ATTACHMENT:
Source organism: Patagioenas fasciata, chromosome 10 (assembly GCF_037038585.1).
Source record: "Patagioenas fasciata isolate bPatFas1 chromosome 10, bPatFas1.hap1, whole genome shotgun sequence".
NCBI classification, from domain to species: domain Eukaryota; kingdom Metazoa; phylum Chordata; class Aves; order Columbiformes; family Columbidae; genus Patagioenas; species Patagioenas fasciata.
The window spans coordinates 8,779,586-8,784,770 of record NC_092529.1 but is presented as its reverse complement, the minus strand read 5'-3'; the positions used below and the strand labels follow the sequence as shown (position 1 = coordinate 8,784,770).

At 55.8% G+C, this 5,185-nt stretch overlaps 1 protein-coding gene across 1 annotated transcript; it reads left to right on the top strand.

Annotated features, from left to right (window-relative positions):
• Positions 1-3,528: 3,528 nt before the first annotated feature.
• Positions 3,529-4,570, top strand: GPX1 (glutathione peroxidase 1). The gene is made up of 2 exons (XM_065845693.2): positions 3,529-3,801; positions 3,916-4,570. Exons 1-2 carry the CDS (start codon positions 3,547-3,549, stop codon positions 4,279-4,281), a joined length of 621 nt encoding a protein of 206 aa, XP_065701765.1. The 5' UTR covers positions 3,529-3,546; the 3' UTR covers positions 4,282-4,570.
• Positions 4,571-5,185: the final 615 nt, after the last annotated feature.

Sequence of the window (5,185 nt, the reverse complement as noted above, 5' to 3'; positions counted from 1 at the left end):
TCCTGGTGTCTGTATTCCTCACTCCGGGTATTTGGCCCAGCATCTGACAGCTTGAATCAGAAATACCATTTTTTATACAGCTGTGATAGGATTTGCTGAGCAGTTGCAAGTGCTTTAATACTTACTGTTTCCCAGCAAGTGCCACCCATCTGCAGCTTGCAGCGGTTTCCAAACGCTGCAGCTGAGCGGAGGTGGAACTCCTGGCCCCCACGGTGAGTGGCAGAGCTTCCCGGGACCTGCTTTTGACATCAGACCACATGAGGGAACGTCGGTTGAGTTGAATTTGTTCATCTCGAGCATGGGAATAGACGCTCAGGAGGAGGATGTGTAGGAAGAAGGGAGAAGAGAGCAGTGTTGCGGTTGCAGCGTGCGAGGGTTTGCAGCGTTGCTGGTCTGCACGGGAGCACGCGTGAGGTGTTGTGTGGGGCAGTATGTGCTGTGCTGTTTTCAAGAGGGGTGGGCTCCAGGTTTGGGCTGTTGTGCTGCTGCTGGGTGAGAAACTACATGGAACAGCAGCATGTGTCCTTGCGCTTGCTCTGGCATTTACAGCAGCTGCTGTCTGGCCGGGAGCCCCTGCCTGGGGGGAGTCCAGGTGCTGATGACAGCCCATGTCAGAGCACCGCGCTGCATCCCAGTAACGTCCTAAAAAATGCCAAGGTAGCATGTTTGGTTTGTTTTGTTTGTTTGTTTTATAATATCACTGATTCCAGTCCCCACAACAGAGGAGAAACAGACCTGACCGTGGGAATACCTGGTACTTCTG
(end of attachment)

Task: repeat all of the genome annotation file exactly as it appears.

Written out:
Source organism: Patagioenas fasciata, chromosome 10 (assembly GCF_037038585.1).
Source record: "Patagioenas fasciata isolate bPatFas1 chromosome 10, bPatFas1.hap1, whole genome shotgun sequence".
NCBI classification, from domain to species: domain Eukaryota; kingdom Metazoa; phylum Chordata; class Aves; order Columbiformes; family Columbidae; genus Patagioenas; species Patagioenas fasciata.
The window spans coordinates 8,779,586-8,784,770 of record NC_092529.1 but is presented as its reverse complement, the minus strand read 5'-3'; the positions used below and the strand labels follow the sequence as shown (position 1 = coordinate 8,784,770).

At 55.8% G+C, this 5,185-nt stretch overlaps 1 protein-coding gene across 1 annotated transcript; it reads left to right on the top strand.

Annotated features, from left to right (window-relative positions):
• Positions 1-3,528: 3,528 nt before the first annotated feature.
• Positions 3,529-4,570, top strand: GPX1 (glutathione peroxidase 1). The gene is made up of 2 exons (XM_065845693.2): positions 3,529-3,801; positions 3,916-4,570. Exons 1-2 carry the CDS (start codon positions 3,547-3,549, stop codon positions 4,279-4,281), a joined length of 621 nt encoding a protein of 206 aa, XP_065701765.1. The 5' UTR covers positions 3,529-3,546; the 3' UTR covers positions 4,282-4,570.
• Positions 4,571-5,185: the final 615 nt, after the last annotated feature.

Sequence of the window (5,185 nt, the reverse complement as noted above, 5' to 3'; positions counted from 1 at the left end):
TCCTGGTGTCTGTATTCCTCACTCCGGGTATTTGGCCCAGCATCTGACAGCTTGAATCAGAAATACCATTTTTTATACAGCTGTGATAGGATTTGCTGAGCAGTTGCAAGTGCTTTAATACTTACTGTTTCCCAGCAAGTGCCACCCATCTGCAGCTTGCAGCGGTTTCCAAACGCTGCAGCTGAGCGGAGGTGGAACTCCTGGCCCCCACGGTGAGTGGCAGAGCTTCCCGGGACCTGCTTTTGACATCAGACCACATGAGGGAACGTCGGTTGAGTTGAATTTGTTCATCTCGAGCATGGGAATAGACGCTCAGGAGGAGGATGTGTAGGAAGAAGGGAGAAGAGAGCAGTGTTGCGGTTGCAGCGTGCGAGGGTTTGCAGCGTTGCTGGTCTGCACGGGAGCACGCGTGAGGTGTTGTGTGGGGCAGTATGTGCTGTGCTGTTTTCAAGAGGGGTGGGCTCCAGGTTTGGGCTGTTGTGCTGCTGCTGGGTGAGAAACTACATGGAACAGCAGCATGTGTCCTTGCGCTTGCTCTGGCATTTACAGCAGCTGCTGTCTGGCCGGGAGCCCCTGCCTGGGGGGAGTCCAGGTGCTGATGACAGCCCATGTCAGAGCACCGCGCTGCATCCCAGTAACGTCCTAAAAAATGCCAAGGTAGCATGTTTGGTTTGTTTTGTTTGTTTGTTTTATAATATCACTGATTCCAGTCCCCACAACAGAGGAGAAACAGACCTGACCGTGGGAATACCTGGTACTTCTG